We know one thing: funding for a digital only children’s television channel. As reported previously in both Crikey and The Australian, the ABC hoped to get funding for this in the last budget, but failed. Nevertheless insiders seemed confident at the time that it would come eventually – and now it seems likely to form the basis of an election announcement.

But is this all there is? What else is on the list? What else might be announced? I have tried to draw ABC Managing Director Mark Scott on this in recent days without success, so what follows is my supposition only.

Given that the national broadcaster is now freed from the silly genre restrictions that in the past have inhibited its digital television presence, a great deal might be possible.

In this submission, there is just a hint that as commercial channels press to be freed of obligations to produce Australian content, they could choose to pay the ABC to pick up their social responsibilities. This might in time make the ABC the natural home for comparatively well funded quality Australian drama, as well as children’s content and documentaries – perhaps in time even journalism.

Another prospect one hears gossiped about is the idea of a Citizens’ digital television channel, with accompanying online presence, devoted to televising Parliament, including parliamentary inquiries, but the rest of the time experimenting with engaging the public in interactive political discussion.

The ABC’s existing website is showing what could be done, as is another not for profit venture, the Australian Research Council funded UD07 sites. Blogger Mark Bahnisch has surveyed other “gift economy” election blogs here and plans to do more.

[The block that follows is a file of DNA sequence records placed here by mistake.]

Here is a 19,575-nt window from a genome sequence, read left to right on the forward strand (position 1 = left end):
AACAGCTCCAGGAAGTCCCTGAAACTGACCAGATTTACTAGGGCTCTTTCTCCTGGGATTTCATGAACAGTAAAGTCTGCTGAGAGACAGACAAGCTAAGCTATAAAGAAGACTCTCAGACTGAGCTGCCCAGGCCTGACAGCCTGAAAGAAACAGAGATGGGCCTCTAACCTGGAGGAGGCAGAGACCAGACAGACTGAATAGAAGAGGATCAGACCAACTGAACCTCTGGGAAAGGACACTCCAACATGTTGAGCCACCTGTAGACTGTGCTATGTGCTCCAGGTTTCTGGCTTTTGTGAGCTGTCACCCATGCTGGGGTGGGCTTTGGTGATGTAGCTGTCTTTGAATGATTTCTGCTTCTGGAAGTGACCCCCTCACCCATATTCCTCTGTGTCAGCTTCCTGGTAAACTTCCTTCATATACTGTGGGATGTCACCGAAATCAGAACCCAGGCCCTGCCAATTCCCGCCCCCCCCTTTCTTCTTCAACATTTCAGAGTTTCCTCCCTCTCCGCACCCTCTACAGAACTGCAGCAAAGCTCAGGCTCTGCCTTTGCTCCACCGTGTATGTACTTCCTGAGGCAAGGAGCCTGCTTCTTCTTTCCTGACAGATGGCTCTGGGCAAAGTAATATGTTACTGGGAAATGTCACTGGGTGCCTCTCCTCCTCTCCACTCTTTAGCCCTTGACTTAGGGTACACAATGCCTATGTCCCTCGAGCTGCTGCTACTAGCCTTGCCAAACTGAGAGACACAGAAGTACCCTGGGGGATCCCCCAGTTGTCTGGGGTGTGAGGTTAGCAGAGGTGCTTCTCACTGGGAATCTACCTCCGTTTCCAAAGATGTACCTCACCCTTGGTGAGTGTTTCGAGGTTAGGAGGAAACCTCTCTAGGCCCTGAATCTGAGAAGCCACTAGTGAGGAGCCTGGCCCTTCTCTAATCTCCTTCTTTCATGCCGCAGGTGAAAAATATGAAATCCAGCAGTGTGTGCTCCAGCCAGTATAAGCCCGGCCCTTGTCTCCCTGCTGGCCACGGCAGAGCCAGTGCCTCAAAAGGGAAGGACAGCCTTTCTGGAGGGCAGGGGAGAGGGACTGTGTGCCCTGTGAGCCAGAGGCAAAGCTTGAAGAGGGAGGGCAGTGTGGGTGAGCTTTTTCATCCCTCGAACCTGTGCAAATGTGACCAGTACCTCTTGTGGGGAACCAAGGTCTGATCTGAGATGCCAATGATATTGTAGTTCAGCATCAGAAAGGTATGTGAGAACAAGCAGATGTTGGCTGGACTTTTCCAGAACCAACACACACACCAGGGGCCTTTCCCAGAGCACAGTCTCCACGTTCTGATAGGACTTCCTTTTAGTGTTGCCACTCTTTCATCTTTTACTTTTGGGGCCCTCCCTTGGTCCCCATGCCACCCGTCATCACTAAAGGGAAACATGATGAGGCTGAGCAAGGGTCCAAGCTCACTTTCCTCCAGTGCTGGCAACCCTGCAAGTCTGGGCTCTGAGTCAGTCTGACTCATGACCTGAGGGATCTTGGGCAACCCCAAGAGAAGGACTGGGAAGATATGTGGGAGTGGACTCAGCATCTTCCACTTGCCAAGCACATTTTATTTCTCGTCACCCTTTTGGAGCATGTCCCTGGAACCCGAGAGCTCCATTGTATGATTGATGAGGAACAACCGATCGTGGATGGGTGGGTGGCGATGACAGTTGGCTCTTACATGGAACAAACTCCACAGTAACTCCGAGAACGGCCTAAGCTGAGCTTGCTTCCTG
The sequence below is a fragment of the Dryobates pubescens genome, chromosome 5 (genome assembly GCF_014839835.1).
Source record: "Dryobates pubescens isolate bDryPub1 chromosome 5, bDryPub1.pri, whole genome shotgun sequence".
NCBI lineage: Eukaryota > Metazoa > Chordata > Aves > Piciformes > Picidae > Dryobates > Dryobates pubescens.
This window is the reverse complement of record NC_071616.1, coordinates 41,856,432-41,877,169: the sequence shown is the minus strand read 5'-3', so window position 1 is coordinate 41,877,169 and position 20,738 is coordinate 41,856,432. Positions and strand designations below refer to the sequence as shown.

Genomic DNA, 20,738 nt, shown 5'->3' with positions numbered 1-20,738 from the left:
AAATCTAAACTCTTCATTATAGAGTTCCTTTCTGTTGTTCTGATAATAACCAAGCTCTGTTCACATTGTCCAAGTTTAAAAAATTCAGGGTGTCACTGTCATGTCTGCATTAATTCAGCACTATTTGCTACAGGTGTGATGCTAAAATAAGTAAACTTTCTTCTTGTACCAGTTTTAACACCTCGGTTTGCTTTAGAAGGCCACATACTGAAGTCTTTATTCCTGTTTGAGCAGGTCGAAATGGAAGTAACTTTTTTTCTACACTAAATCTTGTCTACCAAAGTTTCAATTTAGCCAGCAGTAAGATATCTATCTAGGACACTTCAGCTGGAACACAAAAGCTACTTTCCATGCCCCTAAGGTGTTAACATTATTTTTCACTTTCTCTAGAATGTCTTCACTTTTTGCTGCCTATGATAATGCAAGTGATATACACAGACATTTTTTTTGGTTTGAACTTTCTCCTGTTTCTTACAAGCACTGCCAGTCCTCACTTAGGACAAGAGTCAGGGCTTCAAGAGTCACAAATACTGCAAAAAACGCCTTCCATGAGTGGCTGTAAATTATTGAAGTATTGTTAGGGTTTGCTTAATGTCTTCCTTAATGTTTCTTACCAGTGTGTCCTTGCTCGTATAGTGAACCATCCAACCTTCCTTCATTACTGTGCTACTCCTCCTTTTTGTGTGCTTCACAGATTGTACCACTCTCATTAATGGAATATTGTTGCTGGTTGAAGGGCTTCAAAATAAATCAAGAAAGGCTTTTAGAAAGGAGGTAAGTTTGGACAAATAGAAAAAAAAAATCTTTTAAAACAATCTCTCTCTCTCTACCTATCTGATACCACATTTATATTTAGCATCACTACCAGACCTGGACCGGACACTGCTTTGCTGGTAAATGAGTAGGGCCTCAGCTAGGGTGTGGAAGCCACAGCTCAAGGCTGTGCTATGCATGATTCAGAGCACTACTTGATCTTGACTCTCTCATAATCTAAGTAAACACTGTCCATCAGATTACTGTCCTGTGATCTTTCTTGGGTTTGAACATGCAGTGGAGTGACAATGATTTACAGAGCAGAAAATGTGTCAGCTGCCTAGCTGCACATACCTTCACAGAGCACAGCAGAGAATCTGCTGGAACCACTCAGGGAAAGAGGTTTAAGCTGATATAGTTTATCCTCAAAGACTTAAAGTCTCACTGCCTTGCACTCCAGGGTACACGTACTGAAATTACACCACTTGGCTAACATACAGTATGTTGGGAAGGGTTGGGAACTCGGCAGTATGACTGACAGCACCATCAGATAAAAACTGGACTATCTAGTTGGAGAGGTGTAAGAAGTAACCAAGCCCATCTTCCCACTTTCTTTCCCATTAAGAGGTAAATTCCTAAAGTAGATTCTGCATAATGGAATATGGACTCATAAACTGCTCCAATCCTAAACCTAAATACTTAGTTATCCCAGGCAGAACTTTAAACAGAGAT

To put this in a broader context, the ABC and its potential is one of the things that makes the likely course of media futures in Australia different from that of the US.

There is a growing trend in the US to look to the not-for-profit sector to bridge the gap between the decline of quality newspaper journalism, and the hoped-for development of new business models that will, as Journalism Professor Philip Meyer has put it, find “profit in truth, vigilance, and social responsibility.”

Meyer, a pioneer in computer assisted reporting and Professor of Journalism at University of Carolina, is the man who literally wrote the book on the challenges facing newspapers, although at the same time he did convincing research showing that those newspapers who kept faith with their communities by providing well resourced, in touch newsrooms did better economically in the long term. The others, he said, were “mining their credibility”.

In Australia journalists tend to poo-poo suggestions that any serious media could be non commercial. Nevertheless in this recent Columbia Journalism Review article, the long list of not-for-profits doing very serious work should give pause for thought.

Australia, of course doesn’t have the US’s history of corporate philanthropy, but we do have the Australian Broadcasting Corporation, and the strong history of government-funded broadcasting that it represents. Apropos of which, this other CJR article canvasses the question of what the USA Government should “do” to support media.

In Australia, the answer would be comparatively simple: more funding for the ABC.

None of which is likely to melt hearts in Canberra. But given that public support for the ABC – particularly in the regions – has more than survived the culture wars, watch for largesse and promises of largesse from both sides of politics.

Peter Fray

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